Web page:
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Negotiation Strategies: A Lost Art of Getting What You Want

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The goal of negotiating is to take control of opportunities and tip them in your favor. We want to help you brush up on your negotiation strategies so you can get what you want.

In the US we’re all too spoiled with clearly defined prices. Prices are set and advertised which forces all the companies selling an identical or similar product, to compete on price forcing prices way down – Walmart style.

Companies compete and we the consumers win, right? Usually but not always and because we’re so use to having companies compete for our dollar we sometimes forget to notice when we’re getting a raw deal. That’s why we’re going to dust off the lost art of negotiation and make sure that you’re prepared to grab the savings you deserve.

I think it’s also important to note that you’re not always negotiating to spend less. Sometimes you’re negotiating for more, like for a raise, a promotion or even to land a job in during an interview. We’re going to go over when it’s appropriate to negotiate and how you should approach it.


How To Apply The Lost Art Of Negotiation

The first thing you need to remember is that negotiation is not about you ripping off the person sitting across the table from you. Of course, you can try but chances are you’ll just piss him or her off getting you nowhere and maybe even torpedoing the negotiations before they really begin.

Your ultimate goal should be to reach a mutual agreement with the other person where you both leave the negotiating table feeling like you won. While there may be situations where you have the upper hand so to speak, you should rarely, if ever, let that be known to the other side. Leverage can work but it won’t always get you the best deal possible and it may mean that you will not be able to make future deals with this person.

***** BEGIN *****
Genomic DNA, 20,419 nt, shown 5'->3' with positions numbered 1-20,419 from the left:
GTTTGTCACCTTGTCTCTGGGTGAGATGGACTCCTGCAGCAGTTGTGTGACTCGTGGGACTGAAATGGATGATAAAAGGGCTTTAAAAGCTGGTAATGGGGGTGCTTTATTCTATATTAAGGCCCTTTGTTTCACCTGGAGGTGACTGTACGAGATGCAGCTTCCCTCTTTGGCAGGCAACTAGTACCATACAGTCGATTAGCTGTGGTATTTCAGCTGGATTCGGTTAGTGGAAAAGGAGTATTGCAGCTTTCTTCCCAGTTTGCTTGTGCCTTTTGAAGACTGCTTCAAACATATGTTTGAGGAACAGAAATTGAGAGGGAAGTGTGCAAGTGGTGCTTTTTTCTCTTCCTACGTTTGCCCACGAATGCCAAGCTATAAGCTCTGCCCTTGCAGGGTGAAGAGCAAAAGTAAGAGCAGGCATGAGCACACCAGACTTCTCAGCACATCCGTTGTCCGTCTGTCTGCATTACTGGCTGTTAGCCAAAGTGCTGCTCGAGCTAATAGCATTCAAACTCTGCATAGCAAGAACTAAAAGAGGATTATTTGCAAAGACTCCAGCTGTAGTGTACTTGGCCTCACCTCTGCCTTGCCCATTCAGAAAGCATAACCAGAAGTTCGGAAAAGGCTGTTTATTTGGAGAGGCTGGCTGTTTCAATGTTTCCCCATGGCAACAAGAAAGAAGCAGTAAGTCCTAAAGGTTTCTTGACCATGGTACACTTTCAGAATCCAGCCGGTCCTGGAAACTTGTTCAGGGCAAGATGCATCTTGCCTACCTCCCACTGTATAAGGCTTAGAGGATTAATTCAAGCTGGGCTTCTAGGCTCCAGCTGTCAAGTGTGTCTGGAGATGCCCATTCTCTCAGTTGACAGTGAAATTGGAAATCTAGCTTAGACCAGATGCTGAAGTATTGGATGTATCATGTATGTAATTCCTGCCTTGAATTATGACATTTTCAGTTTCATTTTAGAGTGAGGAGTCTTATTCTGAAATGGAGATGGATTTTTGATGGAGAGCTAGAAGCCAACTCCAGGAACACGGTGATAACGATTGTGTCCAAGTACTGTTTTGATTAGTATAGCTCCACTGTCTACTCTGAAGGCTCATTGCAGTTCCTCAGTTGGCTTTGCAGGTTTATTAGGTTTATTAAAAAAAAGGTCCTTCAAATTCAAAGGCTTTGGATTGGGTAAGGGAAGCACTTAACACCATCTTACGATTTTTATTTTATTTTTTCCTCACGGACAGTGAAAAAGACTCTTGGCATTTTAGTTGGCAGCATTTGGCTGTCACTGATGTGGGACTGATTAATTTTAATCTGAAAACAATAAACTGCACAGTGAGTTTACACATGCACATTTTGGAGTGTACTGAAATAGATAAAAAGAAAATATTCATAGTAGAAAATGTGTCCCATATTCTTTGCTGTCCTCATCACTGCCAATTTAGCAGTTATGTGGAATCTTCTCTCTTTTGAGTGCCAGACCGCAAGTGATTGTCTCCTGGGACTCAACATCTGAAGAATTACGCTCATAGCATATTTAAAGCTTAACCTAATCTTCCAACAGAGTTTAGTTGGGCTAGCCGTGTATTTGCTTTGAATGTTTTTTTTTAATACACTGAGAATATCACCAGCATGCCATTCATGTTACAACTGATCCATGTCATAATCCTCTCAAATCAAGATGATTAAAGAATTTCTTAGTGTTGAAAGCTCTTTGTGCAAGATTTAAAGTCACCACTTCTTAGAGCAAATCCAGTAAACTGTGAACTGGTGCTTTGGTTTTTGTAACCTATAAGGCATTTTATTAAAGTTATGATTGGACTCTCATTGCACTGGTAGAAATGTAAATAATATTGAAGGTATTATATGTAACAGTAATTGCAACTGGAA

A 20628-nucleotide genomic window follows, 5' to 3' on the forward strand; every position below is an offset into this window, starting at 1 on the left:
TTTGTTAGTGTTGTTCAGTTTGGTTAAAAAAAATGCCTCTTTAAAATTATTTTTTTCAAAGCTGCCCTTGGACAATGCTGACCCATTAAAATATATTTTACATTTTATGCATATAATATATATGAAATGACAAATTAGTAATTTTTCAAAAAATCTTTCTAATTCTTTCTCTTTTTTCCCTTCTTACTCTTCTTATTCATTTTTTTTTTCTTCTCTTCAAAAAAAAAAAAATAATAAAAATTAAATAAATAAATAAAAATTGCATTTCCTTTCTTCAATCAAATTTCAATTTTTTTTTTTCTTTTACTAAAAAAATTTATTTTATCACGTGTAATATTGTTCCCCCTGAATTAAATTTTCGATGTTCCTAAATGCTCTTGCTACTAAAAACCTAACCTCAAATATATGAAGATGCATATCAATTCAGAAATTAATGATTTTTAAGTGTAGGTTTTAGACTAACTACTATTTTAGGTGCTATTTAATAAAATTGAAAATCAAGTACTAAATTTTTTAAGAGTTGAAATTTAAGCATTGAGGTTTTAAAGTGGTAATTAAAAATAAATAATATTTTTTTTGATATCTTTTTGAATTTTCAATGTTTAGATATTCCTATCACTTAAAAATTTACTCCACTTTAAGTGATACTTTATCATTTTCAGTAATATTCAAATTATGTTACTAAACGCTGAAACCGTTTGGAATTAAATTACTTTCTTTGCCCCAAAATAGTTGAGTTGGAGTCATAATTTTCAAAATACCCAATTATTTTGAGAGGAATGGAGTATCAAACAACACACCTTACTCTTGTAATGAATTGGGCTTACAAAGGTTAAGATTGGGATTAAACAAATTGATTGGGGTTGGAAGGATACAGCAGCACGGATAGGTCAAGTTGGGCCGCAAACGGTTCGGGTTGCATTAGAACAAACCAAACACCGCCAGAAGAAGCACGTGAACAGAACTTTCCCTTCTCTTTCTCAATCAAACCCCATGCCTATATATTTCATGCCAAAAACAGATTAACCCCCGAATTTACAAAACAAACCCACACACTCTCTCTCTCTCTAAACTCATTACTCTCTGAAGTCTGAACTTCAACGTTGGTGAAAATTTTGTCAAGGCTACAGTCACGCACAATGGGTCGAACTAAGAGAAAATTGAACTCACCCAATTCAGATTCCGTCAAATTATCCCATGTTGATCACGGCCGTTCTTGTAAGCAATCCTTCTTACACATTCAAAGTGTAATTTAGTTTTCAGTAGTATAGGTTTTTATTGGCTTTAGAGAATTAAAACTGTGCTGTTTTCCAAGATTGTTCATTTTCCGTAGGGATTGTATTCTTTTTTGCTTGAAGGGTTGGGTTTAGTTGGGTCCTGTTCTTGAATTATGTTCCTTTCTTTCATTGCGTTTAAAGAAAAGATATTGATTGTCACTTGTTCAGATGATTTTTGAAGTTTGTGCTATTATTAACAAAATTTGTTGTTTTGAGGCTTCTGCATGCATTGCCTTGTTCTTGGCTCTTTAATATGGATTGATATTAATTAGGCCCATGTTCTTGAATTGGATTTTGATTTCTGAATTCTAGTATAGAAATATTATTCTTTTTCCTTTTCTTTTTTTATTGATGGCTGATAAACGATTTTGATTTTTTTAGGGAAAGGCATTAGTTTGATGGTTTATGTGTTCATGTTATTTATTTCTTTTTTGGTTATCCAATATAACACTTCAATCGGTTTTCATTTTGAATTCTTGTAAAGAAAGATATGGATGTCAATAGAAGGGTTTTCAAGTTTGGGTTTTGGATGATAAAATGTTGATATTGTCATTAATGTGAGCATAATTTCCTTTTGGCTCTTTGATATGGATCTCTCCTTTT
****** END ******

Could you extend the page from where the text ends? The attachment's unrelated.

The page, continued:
Before you utter your first sentence you need to assess the situation and come up with your strategy. If negotiations don’t go as planned are you willing to walk away from the purchase or job?  What is the motivation of the person you are negotiating with? Can they easily find another buyer?  Do they need your money now? Can they find a replacement for you easily without much fallout?

Negotiating That Large Purchase

The Lost Art of Negotiation

Large purchases are a bit different from buying a coffee. Often times prices are subject to speculation like in the housing market or a seller commission is at play like when you purchase a car.

In cases like this the price is really in the eye of the beholder and while you obviously see the price as low as possible, it’s likely that your negotiating counter part doesn’t agree.

Negotiating isn’t a form of strong arming since you can’t really bully your way into a better deal (unless you’re in the Mob or something). The Lost Art of Negotiation says that you need to come to a consensus with your negotiation partner (the seller) or, in other words, a mutually beneficial deal. Someone wont just sell you a house they lived in for 15 years because you’re clever, they need to feel like they are winning as much as you are.

In order to win, you need to really understand the other persons motivation. In the case of a house, if they are purely driven by the number than you need to help them understand (in a non confrontational way) why their house isn’t valued as high as they think it is. Luckily, it is rarely the case that they are solely motivated by the number (contrary to what you might think).

Maybe they are an older couple and just the fact that you are a very nice young couple with a beautiful daughter and son, they may be subconsciously willing to give a better deal. It’s scenarios like this that you need to look for and take advantage of. A skilled negotiator will focus on refining his empathy muscle because that’s what will win him deals, not being clever.

A skilled negotiator focuses on refining their empathy muscle because it will win them deals

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Negotiating Your Raise